PC gaming is my preferred form of downtime, but I understand that’s a luxury. I find that habit affordable only because I upgrade my own system. If I didn’t have the time or knowledge to do that it’s doubtful I’d be able to keep up with today’s graphically demanding games. And then there are the Mac and Linux gamers who, in most cases, are simply unable to play the newest titles.
That’s why a space game like FTL is refreshing. It will run on any modern hardware. And it is compatible with Windows, Mac or PC. The game is also available without DRM and is only $10. That might be enough to sell some readers already, but if not, here’s why it’s a must-have.
Difficult, But Fun
FTL’s premise is simple. You’re the (apparently incorporeal) captain of a Federation ship which has information crucial to defeating a rebel uprising. The rebels know this, and are in hot pursuit – but there are numerous sectors of dangerous space between you and the safety of Federation territory. Your mission, which you have no choice but to accept, is to survive long enough to deliver the information.
Each sector as numerous stars you must jump between to reach the next sector. Some stars contain traders, others contain civilian ships in need of aid and still others contain dangerous pirates or rebel scouts.
Blasting towards the Federation at maximum space would seem like the most prudent strategy. Ah, if only it were so easy. Your ship is small, your supplies limited and you have no chance of survival without exploring for better weapons, scrap and fuel. Even on easy (and I do recommend starting on easy) the game can be difficult and it’s only possible to win by expertly controlling your ship and your supplies.
This may sound frustrating, but it’s part of why FTL is enjoyable. Every new game creates a new randomly generated universe, so you never know what waits at the next turn. Will you run in to a trader that has an awesome new missile launcher? Or will you come across vicious pirates itching to board your ship? The only way to find out is by jumping to the next system. Losing is a bummer, but it’s also a chance to explore a new universe with a new ship and crew.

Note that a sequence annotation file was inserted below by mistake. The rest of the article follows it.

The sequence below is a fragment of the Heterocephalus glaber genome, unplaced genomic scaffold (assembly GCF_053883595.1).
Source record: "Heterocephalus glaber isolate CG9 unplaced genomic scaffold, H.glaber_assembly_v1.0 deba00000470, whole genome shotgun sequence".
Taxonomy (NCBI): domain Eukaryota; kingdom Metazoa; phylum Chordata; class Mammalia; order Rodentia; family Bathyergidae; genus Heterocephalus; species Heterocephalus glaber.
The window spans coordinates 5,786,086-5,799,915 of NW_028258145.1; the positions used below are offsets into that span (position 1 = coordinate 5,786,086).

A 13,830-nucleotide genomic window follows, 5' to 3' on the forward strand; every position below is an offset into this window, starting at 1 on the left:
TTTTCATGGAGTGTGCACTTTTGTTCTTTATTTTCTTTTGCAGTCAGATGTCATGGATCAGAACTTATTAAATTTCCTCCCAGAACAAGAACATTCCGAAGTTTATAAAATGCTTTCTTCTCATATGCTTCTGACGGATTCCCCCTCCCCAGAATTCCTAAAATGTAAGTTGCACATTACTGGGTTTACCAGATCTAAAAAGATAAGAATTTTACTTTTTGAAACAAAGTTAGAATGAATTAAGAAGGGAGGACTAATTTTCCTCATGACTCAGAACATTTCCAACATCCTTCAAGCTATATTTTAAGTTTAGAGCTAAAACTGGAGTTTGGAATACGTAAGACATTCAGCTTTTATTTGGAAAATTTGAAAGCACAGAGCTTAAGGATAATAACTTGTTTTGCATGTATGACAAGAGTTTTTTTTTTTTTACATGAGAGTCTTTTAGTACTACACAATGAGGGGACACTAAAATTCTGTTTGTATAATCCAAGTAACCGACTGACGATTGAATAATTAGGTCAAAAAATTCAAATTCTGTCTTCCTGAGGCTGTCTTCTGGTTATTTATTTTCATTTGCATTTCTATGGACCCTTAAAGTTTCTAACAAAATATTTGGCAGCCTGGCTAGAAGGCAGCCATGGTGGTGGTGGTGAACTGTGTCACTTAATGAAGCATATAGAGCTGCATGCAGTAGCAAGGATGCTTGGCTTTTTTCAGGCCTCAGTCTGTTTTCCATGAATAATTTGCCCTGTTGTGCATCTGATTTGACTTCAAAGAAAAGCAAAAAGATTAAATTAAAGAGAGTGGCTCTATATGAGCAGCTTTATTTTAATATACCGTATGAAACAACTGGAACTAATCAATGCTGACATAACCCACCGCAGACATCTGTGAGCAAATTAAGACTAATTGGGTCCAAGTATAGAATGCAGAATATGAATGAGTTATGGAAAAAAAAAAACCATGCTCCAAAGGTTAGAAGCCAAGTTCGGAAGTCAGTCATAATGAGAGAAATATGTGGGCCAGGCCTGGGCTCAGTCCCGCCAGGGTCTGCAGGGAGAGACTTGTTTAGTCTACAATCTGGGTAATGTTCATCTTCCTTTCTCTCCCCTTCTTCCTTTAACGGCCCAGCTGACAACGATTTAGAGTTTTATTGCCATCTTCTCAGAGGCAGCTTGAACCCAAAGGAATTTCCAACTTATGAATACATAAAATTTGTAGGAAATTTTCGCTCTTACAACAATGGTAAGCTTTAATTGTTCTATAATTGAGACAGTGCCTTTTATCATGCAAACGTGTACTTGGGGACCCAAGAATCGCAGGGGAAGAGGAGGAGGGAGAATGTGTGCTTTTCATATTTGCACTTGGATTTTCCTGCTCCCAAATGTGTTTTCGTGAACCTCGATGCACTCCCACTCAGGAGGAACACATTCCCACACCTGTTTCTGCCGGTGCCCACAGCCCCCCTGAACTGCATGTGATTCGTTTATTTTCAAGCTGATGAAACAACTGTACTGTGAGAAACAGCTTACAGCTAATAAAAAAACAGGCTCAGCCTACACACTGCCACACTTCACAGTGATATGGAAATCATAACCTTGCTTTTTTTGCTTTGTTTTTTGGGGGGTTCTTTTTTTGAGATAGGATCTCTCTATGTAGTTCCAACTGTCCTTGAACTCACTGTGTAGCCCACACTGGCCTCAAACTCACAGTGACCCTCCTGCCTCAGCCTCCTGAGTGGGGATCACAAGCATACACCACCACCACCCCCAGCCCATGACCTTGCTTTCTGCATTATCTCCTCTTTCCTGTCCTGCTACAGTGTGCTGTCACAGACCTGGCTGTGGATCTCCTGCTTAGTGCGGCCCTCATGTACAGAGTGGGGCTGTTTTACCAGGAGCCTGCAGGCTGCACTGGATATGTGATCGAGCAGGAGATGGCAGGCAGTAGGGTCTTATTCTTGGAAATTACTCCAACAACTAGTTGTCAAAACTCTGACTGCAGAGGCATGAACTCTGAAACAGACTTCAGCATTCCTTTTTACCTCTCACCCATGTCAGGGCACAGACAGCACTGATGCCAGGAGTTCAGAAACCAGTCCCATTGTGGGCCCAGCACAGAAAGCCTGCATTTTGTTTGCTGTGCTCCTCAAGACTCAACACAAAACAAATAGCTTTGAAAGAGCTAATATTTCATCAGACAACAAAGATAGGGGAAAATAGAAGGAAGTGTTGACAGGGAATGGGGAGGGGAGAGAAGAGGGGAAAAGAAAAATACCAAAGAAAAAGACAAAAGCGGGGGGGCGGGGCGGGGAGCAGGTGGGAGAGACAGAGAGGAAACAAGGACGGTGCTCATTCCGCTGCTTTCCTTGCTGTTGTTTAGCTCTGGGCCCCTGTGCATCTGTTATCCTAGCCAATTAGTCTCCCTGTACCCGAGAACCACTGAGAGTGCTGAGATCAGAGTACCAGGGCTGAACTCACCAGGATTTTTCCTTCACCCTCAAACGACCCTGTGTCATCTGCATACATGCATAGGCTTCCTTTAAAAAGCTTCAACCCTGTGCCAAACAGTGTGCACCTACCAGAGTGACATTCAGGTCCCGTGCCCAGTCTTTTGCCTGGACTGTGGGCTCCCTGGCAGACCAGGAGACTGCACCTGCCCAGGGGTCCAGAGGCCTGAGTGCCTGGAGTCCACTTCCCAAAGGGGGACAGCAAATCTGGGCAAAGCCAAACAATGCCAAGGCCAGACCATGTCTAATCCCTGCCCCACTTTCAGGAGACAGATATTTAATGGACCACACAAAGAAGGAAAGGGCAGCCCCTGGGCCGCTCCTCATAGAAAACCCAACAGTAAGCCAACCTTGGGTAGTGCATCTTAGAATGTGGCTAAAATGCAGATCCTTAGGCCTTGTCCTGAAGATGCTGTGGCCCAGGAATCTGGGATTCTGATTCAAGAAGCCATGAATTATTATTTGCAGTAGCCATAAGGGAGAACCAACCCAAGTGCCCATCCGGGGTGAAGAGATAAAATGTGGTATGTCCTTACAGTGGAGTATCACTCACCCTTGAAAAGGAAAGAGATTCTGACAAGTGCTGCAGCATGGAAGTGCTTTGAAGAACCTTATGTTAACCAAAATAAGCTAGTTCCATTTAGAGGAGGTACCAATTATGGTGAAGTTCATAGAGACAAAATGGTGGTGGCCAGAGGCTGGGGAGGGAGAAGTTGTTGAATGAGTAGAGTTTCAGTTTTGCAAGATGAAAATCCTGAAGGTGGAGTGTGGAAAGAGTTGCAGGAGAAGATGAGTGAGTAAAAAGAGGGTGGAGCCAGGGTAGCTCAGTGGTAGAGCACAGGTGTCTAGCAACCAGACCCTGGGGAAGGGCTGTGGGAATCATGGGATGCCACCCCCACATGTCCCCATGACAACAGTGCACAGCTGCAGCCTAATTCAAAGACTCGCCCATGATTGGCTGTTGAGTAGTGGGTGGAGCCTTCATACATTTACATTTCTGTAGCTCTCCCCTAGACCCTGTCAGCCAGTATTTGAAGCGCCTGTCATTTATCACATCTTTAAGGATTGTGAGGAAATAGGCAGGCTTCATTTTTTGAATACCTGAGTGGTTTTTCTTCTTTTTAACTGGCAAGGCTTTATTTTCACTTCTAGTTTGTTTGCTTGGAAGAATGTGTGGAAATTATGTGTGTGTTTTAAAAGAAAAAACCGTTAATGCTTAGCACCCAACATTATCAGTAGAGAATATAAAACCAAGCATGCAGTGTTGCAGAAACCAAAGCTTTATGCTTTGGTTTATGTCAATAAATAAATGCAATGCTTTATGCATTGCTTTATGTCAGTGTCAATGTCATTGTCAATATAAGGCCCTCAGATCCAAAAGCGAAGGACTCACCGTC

She Can’t Take Much More Of This, Captain!
Of course, losing wouldn’t be enjoyable if the game itself wasn’t fun. Fortunately, it is – immensely so. If you’ve ever had a desire to captain your own spaceship you should buy the game now. FTL will absolutely fulfill your fantasy.
All the sci-fi tropes and clichés are here. Ships are broken up into rooms, which are separated via airlocks, and some rooms have critical ship systems like engines and shields. You also have crew members with various skills who can man those systems. When everything goes well, it’s great. Your weapons guy cleverly dishes out the pain while your shield guy carefully modulates power to ensure the next enemy plasma beam doesn’t get through.
When things go wrong, it’s even better. Systems that go down need repair before they’ll function and they can be repaired in combat. You can imagine your engineering expert shouting “I need another 30 seconds, captain!” as he desperately tries to repair the broken engine so your ship can escape a dangerous solar flare.
You’ll also have to deal with borders who try to take over the ship. You can attempt to suffocate them by opening airlocks or engage in room-to-room combat. Crew members have to kill the enemy to make sure they don’t shut down critical systems, but they also need to be kept alive (if you lose all your crew you lose the game). It’s even possible to name the crew after your friends and family. It’s a sad day when your best friend, and expert pilot, is killed by invading mantis-men.
Space exploration and combat is exciting, yet it’s not all the game offers. FTL also throws in some persistence to keep players coming back for more. Even if you don’t win the game (which, as I said, you usually won’t) you can unlock new ships by progressing to a certain point or conquering in-game achievements.
There’s also a leveling system within each game that lets you customize your ship as you move through space. What to build a fast ship capable of jumping away from danger and evading enemy attacks? You can do that. Or perhaps you’d like to blast away trouble with a pair of missile launchers? That’s also an option. Every system on a ship can be upgraded to provide almost endless customization.
Did I Mention Your Computer Can Play It?
Here are the system requirements for FTL.
Operating system: Windows XP/2000/Vista/7, Intel Mac OSX 10.5.8+, or Linux (x86 or x86_64)
Processor: 2 GHz
RAM: 1 GB
Hard drive space: 175 MB
Video: OpenGL 2.0, minimum resolution of 1280×720, dedicated card recommended
That’s it. Unfortunately the resolution of 1280×720 makes it unsuitable for the smallest netbooks but the game is, otherwise, outlandishly easy to run. The graphics are great, but they’re all 2D, so there’s nothing here that will strain a computer built within the last five years. Even old laptops should be able to handle the game, which makes it a good choice for cash-strapped travelers.
DRM won’t hold you back, either. You can buy it DRM-free from GOG.com for $9.99 or from the FTL website for one cent more. You can only receive the Mac and Linux versions DRM-free if you buy direct from the developer.
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